@MartinS, that doesn’t sound plausible to me. It needs a certain data structure, so you end up writing code a certain way and small details are important.
@Janiczek, not sure! I believe the approach I use is called HM(X). It lets you have variants like HM(=) for languages like Elm and HM(≤) for languages like Scala with subtyping.
@Philipp_Krueger, it is true about using a greedy algorithm, but that refers to the order of solving constraints. GHC can reach a type class constraint that it cannot solve right now. Maybe you have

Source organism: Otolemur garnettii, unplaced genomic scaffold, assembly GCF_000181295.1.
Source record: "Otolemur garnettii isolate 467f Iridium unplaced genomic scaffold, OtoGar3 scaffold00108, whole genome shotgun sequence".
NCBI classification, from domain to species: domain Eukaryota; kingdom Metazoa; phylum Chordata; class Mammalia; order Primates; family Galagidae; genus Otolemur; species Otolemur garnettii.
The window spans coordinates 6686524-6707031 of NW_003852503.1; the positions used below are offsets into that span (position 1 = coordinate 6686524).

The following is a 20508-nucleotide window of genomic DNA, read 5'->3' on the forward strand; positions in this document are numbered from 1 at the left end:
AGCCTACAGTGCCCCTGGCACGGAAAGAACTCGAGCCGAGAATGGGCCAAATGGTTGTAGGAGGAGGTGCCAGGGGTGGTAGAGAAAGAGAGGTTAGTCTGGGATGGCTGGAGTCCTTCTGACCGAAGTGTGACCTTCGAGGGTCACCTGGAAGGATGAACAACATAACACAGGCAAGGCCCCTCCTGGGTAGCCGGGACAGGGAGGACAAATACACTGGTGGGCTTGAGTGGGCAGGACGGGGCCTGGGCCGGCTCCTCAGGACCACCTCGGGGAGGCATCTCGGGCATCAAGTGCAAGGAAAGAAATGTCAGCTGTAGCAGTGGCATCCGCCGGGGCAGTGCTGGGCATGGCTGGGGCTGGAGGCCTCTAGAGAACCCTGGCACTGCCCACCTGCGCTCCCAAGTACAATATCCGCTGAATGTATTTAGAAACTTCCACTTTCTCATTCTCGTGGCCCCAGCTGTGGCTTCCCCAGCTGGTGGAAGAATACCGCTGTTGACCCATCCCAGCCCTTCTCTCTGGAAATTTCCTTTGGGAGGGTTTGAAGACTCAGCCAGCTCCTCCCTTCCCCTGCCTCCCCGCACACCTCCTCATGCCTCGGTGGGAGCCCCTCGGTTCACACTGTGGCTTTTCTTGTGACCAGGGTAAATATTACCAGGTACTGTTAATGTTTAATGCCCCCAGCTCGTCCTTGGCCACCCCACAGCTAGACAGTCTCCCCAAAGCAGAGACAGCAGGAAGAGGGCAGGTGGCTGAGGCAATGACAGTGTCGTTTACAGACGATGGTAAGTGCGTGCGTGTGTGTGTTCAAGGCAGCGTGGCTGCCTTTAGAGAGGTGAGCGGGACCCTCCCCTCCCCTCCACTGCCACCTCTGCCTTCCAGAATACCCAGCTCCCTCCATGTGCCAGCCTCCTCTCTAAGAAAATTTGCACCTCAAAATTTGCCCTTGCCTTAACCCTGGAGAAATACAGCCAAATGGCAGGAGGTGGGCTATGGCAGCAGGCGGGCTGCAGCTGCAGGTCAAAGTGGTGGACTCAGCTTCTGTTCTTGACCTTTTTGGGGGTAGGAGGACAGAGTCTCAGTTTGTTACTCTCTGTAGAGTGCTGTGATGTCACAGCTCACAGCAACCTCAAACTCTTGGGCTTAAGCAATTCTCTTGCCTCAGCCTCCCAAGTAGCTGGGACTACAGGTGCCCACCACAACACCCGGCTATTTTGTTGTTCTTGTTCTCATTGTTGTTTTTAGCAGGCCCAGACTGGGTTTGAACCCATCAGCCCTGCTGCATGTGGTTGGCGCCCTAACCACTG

(Num a) => a but I do not know what
a is yet. So it kicks this constraint to the end of the queue. Solving more equality constraints may reveal that
a is an
Int, so when they get to that type class constraint again later on, there is enough information to solve it. It’s probably true that this has a perf cost, but I suspect it’s pretty small. Especially compared to using union-find or not! (E.g. Scala cannot use union-find in all cases because it doesn’t work well with subtyping. That’s a big deal for perf there AFAIK!)
I dug around the file you mention, but it all seems to be happening in
TcM which is a type alias for an
IOEnv which gives you access to
IORef values which are needed for union find.